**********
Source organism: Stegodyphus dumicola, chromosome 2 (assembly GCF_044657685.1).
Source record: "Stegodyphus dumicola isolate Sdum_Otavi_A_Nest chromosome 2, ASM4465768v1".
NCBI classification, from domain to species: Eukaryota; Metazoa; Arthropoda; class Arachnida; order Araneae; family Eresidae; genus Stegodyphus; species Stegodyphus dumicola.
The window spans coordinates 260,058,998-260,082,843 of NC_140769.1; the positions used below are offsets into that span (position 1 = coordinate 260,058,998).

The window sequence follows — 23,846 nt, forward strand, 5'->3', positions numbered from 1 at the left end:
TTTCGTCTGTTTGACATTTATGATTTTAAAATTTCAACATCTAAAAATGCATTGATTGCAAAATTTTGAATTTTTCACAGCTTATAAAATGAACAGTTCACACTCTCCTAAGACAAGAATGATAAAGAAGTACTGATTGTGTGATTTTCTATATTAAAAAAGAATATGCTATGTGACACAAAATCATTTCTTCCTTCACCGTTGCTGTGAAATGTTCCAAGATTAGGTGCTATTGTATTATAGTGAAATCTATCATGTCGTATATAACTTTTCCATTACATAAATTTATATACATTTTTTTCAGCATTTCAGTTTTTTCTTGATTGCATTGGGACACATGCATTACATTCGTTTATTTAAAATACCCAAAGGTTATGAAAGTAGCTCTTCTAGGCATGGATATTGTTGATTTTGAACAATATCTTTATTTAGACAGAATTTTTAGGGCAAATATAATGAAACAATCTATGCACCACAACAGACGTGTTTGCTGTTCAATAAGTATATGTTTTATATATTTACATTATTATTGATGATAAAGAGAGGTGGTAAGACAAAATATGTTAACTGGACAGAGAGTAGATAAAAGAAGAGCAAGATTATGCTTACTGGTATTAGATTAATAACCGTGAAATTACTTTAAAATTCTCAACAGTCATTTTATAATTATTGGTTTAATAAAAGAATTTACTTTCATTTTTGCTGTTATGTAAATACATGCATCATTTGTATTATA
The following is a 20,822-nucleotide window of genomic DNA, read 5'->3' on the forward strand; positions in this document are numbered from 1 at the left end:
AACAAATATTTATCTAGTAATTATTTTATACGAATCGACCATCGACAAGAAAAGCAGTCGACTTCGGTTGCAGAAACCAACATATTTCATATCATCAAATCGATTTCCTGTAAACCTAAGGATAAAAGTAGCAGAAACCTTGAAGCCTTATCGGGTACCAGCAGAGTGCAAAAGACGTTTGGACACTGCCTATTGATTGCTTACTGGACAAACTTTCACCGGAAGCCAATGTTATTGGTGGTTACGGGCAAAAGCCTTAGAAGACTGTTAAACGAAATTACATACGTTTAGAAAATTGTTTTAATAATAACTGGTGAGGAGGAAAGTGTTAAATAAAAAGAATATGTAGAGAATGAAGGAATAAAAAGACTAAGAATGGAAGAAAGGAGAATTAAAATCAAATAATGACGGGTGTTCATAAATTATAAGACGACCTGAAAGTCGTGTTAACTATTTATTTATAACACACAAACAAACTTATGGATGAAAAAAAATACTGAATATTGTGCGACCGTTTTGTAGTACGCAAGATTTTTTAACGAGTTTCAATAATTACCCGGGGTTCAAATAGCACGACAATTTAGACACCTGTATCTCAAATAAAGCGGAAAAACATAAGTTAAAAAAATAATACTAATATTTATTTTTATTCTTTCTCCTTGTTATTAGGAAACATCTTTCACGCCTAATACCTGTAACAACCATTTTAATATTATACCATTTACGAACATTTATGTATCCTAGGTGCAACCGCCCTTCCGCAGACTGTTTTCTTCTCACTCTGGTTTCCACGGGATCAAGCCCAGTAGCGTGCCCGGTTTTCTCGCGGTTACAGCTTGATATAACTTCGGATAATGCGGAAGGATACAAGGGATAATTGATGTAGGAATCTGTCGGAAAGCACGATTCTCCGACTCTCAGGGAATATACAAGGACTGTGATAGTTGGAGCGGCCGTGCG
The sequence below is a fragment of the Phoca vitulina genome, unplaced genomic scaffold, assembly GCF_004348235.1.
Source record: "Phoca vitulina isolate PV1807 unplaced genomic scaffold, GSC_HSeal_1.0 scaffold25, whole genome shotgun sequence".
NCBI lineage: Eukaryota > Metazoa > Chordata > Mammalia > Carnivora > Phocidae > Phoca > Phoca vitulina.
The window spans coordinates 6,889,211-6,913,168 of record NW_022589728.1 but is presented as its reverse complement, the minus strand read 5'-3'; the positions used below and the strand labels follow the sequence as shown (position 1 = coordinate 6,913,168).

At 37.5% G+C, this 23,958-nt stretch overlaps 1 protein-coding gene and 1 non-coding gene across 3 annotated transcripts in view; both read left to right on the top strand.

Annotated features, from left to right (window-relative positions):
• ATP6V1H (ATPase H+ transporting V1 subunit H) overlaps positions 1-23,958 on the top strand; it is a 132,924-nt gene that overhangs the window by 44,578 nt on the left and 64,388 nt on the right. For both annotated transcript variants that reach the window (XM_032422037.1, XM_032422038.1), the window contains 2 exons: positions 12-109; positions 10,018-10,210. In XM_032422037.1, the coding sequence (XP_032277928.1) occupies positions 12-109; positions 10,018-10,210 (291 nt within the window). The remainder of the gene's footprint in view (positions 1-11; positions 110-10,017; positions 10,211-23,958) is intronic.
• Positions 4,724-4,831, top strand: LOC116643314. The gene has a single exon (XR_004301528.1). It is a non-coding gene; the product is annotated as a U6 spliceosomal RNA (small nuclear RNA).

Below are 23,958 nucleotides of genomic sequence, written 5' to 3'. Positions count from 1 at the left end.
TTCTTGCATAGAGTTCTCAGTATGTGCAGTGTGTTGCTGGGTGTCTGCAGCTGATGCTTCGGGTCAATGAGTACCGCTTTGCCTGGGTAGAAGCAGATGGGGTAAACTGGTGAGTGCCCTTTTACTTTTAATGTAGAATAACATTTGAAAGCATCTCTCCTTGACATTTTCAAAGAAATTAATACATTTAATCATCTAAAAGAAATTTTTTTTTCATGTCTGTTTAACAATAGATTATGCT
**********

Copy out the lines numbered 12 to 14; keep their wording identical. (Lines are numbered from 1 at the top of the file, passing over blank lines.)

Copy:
The window spans coordinates 6,889,211-6,913,168 of record NW_022589728.1 but is presented as its reverse complement, the minus strand read 5'-3'; the positions used below and the strand labels follow the sequence as shown (position 1 = coordinate 6,913,168).

At 37.5% G+C, this 23,958-nt stretch overlaps 1 protein-coding gene and 1 non-coding gene across 3 annotated transcripts in view; both read left to right on the top strand.

Annotated features, from left to right (window-relative positions):